In the Indonesian context, the term “tuak” refers to naturally fermented alcoholic beverages, including palm wine or even beverages derived from fermented rice. Created around the 14th century or earlier, tuak has gained popularity in the Batak community of North Sumatra.

The beverage boasts alcohol by volume (ABV) of about 8%. Plus, Tuak plays a pivotal role in festivals, holidays, and religious ceremonies.

Ciu

Ciu

  • Alcoholic
  • Traditional

Ciu is a unique spirit hailing from Java, Indonesia. First appearing during the Dutch colonial era, this clear spirit is associated with towns such as Banyumas, Bekonang, and Solo.

Usually, ciu’s flavor comes from ingredients like sugarcane molasses or cassava. Also, the alcohol content of ciu varies from 25% to 70%, creating a mellow or potent pour.

As a mixer, ciu is favored with soft beverages like Sprite, Coca-Cola, and even tamarind juice.

Batavia Arrack

Batavia Arrack

  • Alcoholic
  • Traditional

Batavia arrack is an alcoholic beverage originating from Indonesia. Locals have enjoyed Batavia arrack since the early 17th century, making it the most popular liquor today.

Named after the Dutch colonial name for Jakarta, this Indonesian variant of Arrack is often called Arak, which can cause some confusion. Made from a blend of red rice, sugarcane, and molasses, Batavia Arrack boasts a distinct taste reminiscent of dark rum.

The spirit has a relatively high alcohol by volume (ABV) of 70%. Before the arrival of rum, Batavia Arrack was even used to make punch, with Batavia Arrack van Oosten being the most popular brand of this alcohol.

Dadiah

Dadiah

  • Alcoholic
  • Traditional

Dadiah is a fermented milk beverage native to Indonesia and popular in West Sumatra. The drink is prepared by fermenting buffalo milk in a bamboo tube at room temperature for at least two days, producing in a creamy texture and a sharp, sour taste.

Additionally, further fermentation only makes dadiah denser and tangier. Interestingly, the price of dadiah intriguingly relies on the length and diameter of the bamboo tube used for preparation.

This beloved breakfast beverage is typically paired with steamed rice or Sambal, an Indonesian chili sauce. Moreover, dadiah often forms part of a traditional dish known as Ampiang dadiah, where Ampiang, or sticky rice flakes, are topped with dadiah and palm sugar.

Lahang

Lahang

  • Non-Alcoholic
  • Traditional

Lahang is a non-alcoholic beverage of West Java, Indonesia, and plays a key role in Sundanese cuisine. The beverage features the sap of the aren or sugar palm tree for a sweet flavor when served cold.

To produce lahang, the male flowers of sugar palm trees are carefully tapped using bamboo containers. Then, the collected sap is chilled before consumption.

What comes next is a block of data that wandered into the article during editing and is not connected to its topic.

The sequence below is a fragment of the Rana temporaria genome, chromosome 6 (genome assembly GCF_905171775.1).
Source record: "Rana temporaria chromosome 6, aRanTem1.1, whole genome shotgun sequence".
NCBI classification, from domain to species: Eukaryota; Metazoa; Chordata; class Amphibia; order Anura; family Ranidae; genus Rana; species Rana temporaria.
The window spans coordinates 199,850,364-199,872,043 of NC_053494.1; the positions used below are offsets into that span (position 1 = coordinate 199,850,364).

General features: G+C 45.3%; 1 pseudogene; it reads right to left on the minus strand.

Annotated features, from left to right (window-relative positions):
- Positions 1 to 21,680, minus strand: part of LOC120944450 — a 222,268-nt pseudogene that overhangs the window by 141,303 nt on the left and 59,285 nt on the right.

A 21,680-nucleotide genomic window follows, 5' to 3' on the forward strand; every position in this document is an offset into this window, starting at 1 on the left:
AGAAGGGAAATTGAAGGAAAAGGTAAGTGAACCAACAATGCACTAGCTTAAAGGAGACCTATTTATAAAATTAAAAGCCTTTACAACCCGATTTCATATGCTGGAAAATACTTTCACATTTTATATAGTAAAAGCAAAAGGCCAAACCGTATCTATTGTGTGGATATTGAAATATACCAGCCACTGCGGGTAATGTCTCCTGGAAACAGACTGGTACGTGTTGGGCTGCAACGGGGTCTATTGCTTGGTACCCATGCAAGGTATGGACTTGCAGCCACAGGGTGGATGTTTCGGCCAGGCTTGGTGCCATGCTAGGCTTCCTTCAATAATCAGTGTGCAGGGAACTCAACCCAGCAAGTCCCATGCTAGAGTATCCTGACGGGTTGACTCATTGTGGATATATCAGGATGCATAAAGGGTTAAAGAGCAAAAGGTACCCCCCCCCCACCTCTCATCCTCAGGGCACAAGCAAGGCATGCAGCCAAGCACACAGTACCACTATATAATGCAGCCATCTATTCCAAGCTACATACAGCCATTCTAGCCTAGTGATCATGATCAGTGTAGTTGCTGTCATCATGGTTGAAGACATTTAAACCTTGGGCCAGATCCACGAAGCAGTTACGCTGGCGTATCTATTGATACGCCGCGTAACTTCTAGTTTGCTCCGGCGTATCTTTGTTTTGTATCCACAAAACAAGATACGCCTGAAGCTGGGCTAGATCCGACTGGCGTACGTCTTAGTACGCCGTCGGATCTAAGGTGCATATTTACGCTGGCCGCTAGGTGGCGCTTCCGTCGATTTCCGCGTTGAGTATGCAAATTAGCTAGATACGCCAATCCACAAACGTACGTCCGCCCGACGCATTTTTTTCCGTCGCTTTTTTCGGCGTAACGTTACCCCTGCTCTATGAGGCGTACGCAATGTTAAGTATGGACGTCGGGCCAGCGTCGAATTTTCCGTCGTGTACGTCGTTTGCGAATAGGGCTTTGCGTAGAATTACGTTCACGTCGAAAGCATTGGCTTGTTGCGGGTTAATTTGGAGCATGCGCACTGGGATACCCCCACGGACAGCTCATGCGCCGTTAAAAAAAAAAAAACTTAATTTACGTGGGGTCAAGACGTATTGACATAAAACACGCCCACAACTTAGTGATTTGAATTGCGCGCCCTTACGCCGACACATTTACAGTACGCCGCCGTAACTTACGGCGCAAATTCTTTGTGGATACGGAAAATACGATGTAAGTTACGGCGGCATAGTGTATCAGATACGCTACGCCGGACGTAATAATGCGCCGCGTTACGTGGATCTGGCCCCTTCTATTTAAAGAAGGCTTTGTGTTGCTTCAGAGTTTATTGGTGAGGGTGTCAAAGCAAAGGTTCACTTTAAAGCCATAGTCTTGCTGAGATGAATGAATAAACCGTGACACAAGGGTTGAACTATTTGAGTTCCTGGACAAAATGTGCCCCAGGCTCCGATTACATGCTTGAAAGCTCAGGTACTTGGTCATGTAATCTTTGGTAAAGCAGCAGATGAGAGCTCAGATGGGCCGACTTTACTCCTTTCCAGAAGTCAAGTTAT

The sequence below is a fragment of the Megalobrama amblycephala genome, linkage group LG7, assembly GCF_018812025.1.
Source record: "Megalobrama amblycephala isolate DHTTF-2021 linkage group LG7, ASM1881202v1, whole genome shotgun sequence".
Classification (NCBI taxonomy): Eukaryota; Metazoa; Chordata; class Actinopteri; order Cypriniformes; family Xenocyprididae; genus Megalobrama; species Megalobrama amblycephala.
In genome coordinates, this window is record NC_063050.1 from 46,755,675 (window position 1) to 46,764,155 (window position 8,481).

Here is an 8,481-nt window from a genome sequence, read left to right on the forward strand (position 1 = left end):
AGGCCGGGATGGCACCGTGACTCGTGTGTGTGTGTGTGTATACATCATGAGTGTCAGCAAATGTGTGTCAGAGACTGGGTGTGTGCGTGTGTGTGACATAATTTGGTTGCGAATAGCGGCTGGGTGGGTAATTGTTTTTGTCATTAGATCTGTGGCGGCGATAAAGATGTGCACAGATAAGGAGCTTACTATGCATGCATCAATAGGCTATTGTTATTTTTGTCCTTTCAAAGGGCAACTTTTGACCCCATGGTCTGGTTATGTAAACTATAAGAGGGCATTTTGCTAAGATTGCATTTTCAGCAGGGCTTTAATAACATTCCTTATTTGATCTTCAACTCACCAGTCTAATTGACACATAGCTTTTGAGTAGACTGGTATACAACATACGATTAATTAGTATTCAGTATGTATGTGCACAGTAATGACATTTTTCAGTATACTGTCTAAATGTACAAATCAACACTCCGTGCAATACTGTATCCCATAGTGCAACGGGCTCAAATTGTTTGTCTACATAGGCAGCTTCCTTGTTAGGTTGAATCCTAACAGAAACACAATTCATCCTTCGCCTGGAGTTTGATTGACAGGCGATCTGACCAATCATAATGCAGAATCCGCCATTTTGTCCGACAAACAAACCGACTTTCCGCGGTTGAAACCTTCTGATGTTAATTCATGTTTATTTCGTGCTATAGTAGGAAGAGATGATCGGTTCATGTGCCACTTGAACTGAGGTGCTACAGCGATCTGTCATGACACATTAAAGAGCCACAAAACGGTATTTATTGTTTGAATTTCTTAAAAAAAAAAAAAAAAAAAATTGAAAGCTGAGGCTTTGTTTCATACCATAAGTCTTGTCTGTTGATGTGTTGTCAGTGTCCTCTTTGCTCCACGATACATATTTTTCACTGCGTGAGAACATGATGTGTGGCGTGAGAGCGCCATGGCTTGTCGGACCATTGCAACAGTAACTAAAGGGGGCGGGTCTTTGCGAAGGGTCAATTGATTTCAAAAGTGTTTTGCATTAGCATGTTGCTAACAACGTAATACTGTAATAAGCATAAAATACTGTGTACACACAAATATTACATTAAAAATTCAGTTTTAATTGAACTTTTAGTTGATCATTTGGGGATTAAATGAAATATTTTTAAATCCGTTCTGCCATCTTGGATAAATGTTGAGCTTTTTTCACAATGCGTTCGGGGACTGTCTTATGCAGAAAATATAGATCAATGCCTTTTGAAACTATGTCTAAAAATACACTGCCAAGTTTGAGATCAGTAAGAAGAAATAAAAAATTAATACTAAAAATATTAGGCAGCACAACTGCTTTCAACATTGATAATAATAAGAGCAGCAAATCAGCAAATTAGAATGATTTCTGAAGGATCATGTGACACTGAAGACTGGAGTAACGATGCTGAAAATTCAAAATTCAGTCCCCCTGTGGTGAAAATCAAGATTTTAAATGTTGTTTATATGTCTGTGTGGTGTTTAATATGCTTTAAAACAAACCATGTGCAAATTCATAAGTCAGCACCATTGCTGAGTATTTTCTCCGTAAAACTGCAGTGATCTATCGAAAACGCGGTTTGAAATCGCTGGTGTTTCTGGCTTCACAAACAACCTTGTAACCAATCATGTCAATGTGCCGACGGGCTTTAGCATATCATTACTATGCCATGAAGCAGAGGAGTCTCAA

But be cautious, as the sap can start fermenting if left at room temperature for too long. Interestingly, lahang is the same sap that serves as an ingredient for Tuak and palm sugar.

Susu Telur Madu Jahe

Susu Telur Madu Jahe

  • Non-Alcoholic
  • Traditional

Susu Telur Madu Jahe is a non-alcoholic beverage from Indonesia that combines a delicious mix of milk, ginger, honey, and egg.

Also known as STMJ, Susu Telur Madu Jahe is simply a combination of the main ingredients in Indonesian, featuring Susu for milk, Telur for egg, Madu for honey, and Jahe for ginger.

Commonly, preparing homemade STMJ involves simmering ginger in milk and blending all ingredients until a frothy mixture is achieved.

Serbat

Serbat

  • Non-Alcoholic
  • Traditional

Serbat is a Persian non-alcoholic refreshment blending simple syrup, water, and various fruits. Although you can use almost any fruit to create this beverage, serbat blewah, made with shredded cantaloupes, stands out as the most popular variety.

In addition, the cold, sweet, fruity taste makes serbat well received, especially in Java and several Muslim countries.

This makes serbat a top choice during Ramadan, when refreshing beverages like serbat, and laksamana mengamuk, a beverage from Riau Province in Sumatra made of ripe mangoes, coconut milk, and sugar, are in high demand.

Saraba

Sara’ba

  • Non-Alcoholic
  • Traditional

Sara’ba, or sarabba, is a non-alcoholic beverage native to Sulawesi, Indonesia. With ingredients such as ginger, water, palm sugar, coconut milk, lemongrass, cloves, and cinnamon, Sara’ba has a sweet and spicy flavor.

While similar to bandrek and bajigur regarding ingredients, Sara’ba is unique, often adored in Makassar for pairing with fried bananas. Egg yolks are sometimes added, but it’s just as delicious without them.

Air Guraka

Air Guraka

  • Non-Alcoholic
  • Traditional

Air guraka is a sweet, aromatic beverage rooted in Indonesia. This easily prepared and inexpensive beverage is a vibrant blend of ginger, water, lemongrass, palm sugar, and roasted peanuts or walnuts.

The combination of these ingredients results in a distinctive and refreshing flavor profile. Especially well-regarded in the northern Moluccas, air guraka has become a staple at street food stalls.

Bir Pletok

Bir Pletok

  • Non-Alcoholic
  • Street Beverages
  • Traditional

Bir pletok is a non-alcoholic beverage of the Betawi people in Jakarta, Indonesia. Inspired by Dutch wines and beers, Bir Pletok is a twist suitable for Muslims.

Though the term “bir” implies “beer”, this beverage is completely alcohol-free. The vibrant red drink offers a sweet, slightly spicy flavor from a combination of water, sugar, ginger, lemongrass, pandan leaves, sappanwood, and spices.

Traditionally, bir pletok is served warm at night and plays a special role in Betawi culture, such as circumcisions, weddings, and funerals.

Bandung

Bandung

  • Non-Alcoholic
  • Traditional